Of living green -sward hallowed by her care ; \
And two funereal Altars, planted near, J

Quicken’d the motion of each falling tear, J
When my approach she witness’d, and could see
Our Phrygian Arms, she shrank as from a prodigy, 435

In blank astonishment and terror shook,
While the warm blood her tottering limbs forsook.
She swoon’d and long lay senseless on the ground,
Before these broken words a passage found ;

”Was that a re&l Shape which met my view ? 440

Son of a Goddess, is thy coming true ?
Liv’st thou ? or, if the light of life be fled,
Hector, where is he ?” This she spake, — then spread
A voice of weeping thro’ the Grove, and I

Utter’d these few faint accents in disturb’d reply. 445

“Fear not to trust thine eyes ; I live indeed,
And fraught with trouble is the life I lead.
Fallen from the height, where with thy glorious Mate
Thou stood’st, Andromache, what change had Fate
To offer worthy of thy former state ? 450

Say, did the Gods take pity on thy vows ?
Or have they given to Pyrrhus Hector’s Spouse ?”


Then she with downcast look, and voice subdu’d ;
“Thrice happy Virgin, thou of Priam’s blood,

Who, in the front of Troy by timely doom, 455

Did’st pour out life before a hostile tomb ;
And, slaughter’d thus, wert guarded from the wrong
Of being swept by lot amid a helpless throng !
O happiest above all who ne’er did press

A conquering Master’s bed, in captive wretchedness! 460

I, since our Ilium fell, have undergone
(Wide waters cross’d) whate’er Achilles’ Son
Could in the arrogance of birth impose,
And faced in servitude a Mother’s throes.

Hereafter, he at will the knot unty’d, 465

To seek Hermione a Spartan Bride ;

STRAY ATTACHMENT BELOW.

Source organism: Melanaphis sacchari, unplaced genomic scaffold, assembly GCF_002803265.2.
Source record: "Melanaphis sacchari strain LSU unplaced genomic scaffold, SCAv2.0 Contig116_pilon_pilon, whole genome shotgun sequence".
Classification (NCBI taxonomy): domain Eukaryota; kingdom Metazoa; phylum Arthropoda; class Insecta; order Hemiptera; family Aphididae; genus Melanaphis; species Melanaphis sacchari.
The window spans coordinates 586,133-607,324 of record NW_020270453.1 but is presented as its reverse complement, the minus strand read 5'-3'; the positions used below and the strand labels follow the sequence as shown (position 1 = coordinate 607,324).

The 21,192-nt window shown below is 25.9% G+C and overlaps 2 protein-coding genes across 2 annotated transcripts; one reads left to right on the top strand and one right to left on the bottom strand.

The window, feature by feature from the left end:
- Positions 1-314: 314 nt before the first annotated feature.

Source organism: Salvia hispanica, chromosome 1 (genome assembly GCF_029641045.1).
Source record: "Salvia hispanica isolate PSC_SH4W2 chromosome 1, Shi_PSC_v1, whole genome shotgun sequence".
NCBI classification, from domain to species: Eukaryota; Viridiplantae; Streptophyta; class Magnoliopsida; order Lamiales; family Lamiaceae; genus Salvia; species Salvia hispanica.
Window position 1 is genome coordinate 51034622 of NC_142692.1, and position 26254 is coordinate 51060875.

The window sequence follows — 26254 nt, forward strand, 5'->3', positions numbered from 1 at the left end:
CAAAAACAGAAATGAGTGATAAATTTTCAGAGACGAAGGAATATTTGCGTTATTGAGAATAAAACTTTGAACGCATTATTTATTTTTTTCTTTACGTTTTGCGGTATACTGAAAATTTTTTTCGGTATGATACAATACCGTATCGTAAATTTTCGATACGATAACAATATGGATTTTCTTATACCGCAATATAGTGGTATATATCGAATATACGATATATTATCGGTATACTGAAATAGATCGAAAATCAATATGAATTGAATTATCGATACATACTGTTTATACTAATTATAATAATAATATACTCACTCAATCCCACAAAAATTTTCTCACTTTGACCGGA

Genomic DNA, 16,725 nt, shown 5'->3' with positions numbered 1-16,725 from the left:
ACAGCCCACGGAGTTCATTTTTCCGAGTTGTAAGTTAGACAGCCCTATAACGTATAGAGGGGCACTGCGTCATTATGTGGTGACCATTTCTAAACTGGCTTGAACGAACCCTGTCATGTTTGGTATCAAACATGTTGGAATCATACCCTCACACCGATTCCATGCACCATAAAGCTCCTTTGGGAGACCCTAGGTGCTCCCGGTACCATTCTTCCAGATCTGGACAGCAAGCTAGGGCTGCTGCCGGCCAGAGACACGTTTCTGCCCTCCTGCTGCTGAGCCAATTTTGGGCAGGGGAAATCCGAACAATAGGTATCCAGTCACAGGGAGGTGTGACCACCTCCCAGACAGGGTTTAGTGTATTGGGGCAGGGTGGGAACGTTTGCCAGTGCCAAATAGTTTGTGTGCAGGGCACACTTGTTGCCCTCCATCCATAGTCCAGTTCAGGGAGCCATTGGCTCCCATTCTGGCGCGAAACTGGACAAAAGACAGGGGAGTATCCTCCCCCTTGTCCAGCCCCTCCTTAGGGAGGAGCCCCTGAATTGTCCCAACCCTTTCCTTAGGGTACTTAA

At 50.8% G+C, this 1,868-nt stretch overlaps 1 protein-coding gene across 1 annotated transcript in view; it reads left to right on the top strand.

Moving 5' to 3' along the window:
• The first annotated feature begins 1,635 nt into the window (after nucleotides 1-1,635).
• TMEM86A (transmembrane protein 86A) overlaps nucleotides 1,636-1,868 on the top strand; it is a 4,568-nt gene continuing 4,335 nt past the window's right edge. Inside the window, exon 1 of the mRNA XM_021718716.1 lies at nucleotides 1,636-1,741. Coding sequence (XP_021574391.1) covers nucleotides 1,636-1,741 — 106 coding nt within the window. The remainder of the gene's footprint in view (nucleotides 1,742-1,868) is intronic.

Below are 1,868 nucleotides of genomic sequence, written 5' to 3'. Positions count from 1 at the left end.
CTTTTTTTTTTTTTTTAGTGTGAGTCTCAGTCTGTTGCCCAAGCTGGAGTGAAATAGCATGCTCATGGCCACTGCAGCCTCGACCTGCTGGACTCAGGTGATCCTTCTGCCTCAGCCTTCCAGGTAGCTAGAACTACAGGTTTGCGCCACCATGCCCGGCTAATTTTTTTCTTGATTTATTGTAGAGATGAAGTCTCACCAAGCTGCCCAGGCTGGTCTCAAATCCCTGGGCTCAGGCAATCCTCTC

And me to Trojan Helenus he gave —
Captive to Captive — if not Slave to Slave.
Whereat, Orestes with strong love inflam’d

Of her now lost whom as a bride he claim ‘d, 470

And by the Furies driv’n, in vengeful ire
Smote Pyrrhus at the Altar of his Sire.
He, by an unexpected blow, thus slain,
On Helenus devolv’d a part of his Domain,

Who call’d the neighbouring fields Chaonian ground, 475

Chaonia named the Region wide around,
From Trojan Chaon, — chusing for the site
Of a new Porgamus yon rocky height.
But thee a Stranger in a land unknown

What Fates have urg’d ? What winds have hither blown ? 480
Or say what God upon our coasts hath thrown ?
Survives the Boy Ascanius ? In his heart
Doth his lost Mother still retain her part ?
What, Son of great ^Eneas, brings he forth

In emulation of his Father’s worth ? 485

In Priam’s Grandchild doth not Hector raise
High hopes to reach the virtue of past days ?”

Then follow’d sobs and lamentations vain ;
But from the City, with a numerous train,

Her living Consort Helenus descends ; 490

He saw, and gave glad greeting to his Friends ;
And tow’rds his hospitable palace leads
While passion interrupts the speech it feeds.
As we advance I gratulate with joy
Their dwindling Xanthus, and thoir little Troy ; 495

470 bride] wife MS.


Their Pergamus aspiring in proud state, \

As if it strove the old to emulate ; j

And clasp the threshold of their Scaean Gate.)

Nor fails this kindred City to excite

In my Associates unreserv’d delight ; 500

And soon in ample Porticos the King

Receives the Band with earnest welcoming ;